Nightly News | June 15, 2010
HOLT: in the gulf, one place we've been hearing a lot about, Grand Isle is about to try something new to keep all that oil from contaminating precious marshland. They're uses barges, lots of them, in an unusual way. NBC 's Thanh Truong is in Grand Isle tonight.
THANH TRUONG reporting: Hey there, Lester . The oil continues to move further into the marshes here, and there's now a plan to use these barges behind me to block its path. Here in Grand Isle , Louisiana , desperate times are calling for desperate measures. To prevent more oil from getting through Pass Abel and Four Bayou Pass , 116 barges will be lined up, filled with water and partially submerged to hopefully narrow the openings by 70 to 80 percent.
Governor BOBBY JINDAL: This is a war, and we have got to win this war. We cannot afford to have this oil in our wetlands. And what concerns us is that we are losing this war at this time.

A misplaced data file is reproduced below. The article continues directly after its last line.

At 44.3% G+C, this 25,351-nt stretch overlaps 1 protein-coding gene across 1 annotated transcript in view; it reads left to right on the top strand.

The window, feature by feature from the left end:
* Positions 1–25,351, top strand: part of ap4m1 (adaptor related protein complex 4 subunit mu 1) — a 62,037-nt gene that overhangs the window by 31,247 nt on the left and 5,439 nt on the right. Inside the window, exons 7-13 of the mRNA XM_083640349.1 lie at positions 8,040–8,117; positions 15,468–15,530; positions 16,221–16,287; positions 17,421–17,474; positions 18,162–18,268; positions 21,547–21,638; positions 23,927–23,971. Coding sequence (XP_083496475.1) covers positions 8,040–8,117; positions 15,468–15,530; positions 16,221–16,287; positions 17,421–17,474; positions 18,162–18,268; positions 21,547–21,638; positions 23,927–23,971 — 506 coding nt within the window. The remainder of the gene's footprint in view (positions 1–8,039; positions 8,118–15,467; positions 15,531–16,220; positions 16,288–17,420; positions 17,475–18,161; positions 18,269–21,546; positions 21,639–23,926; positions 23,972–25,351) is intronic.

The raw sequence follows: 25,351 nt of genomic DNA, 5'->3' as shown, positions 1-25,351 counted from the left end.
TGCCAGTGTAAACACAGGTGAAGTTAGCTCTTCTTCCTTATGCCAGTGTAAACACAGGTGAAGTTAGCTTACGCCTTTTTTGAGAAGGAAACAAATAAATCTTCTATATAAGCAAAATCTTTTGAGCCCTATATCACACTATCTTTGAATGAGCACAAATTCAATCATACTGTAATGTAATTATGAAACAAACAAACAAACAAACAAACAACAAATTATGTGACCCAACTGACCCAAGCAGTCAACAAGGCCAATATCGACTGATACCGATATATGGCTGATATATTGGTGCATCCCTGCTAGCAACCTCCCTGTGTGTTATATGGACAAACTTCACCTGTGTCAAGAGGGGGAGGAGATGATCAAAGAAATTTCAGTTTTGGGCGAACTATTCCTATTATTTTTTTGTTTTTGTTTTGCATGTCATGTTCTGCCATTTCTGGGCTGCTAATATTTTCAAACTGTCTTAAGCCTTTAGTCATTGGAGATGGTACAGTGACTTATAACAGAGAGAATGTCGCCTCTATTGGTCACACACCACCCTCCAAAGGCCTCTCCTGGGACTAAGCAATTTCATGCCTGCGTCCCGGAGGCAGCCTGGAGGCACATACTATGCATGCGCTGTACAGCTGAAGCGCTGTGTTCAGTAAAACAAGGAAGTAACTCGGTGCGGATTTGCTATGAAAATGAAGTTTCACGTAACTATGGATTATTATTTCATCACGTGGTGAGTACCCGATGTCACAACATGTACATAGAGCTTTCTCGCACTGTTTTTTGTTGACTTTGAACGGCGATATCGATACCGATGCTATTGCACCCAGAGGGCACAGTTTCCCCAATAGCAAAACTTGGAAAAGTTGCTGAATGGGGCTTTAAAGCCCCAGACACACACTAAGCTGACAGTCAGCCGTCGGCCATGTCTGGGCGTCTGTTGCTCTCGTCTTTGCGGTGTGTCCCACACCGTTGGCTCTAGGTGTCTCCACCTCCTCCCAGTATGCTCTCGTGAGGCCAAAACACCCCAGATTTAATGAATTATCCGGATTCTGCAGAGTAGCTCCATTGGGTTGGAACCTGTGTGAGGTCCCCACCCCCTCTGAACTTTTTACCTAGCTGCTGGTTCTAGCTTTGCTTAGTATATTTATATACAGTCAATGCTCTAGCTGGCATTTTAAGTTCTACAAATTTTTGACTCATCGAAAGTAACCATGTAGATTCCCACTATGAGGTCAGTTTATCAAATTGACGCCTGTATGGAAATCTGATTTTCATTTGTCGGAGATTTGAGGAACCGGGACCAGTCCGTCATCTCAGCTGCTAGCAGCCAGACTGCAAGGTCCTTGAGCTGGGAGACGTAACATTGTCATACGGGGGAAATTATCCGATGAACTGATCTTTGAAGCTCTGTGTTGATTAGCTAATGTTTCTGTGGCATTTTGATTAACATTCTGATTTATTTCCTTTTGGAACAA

Capt. LaFERRIERE: The barges would be spudded down, basically, and it would form a wall to direct the oil into our skimming efforts, where we can actually pick it up off the water.
TRUONG: Governor Bobby Jindal says it took much too long for the federal government to approve the barge plan. Local leaders say it took several meetings with federal officials to get some traction. And it wasn't until a face-to-face meeting between President Obama and Jindal last week that the state's plan got the green light.
Gov. JINDAL: But if they're not going to get us the booms and the skimmers that we asked for, we have got to be creative in narrowing those passes so we can concentrate the limited resources we do have.
TRUONG: Oil can now be spotted more than 12 miles north of the marshes here. Officials say this is the furthest inland the oil has been so far.
Mr. DAVID CARMARDELLE (Grand Isle Mayor): We got 70 barges behind our island, we got 18-wheelers going to load up, and we're going to be lit up like a Christmas tree and working around the clock to fight the oil.
TRUONG: And tomorrow they'll start work on this so-called barge barrier. They'll be driving pilings into the water. Then on Thursday, Lester , they'll be moving these barges out to those passes.
HOLT: Thanh Truong tonight, thank you.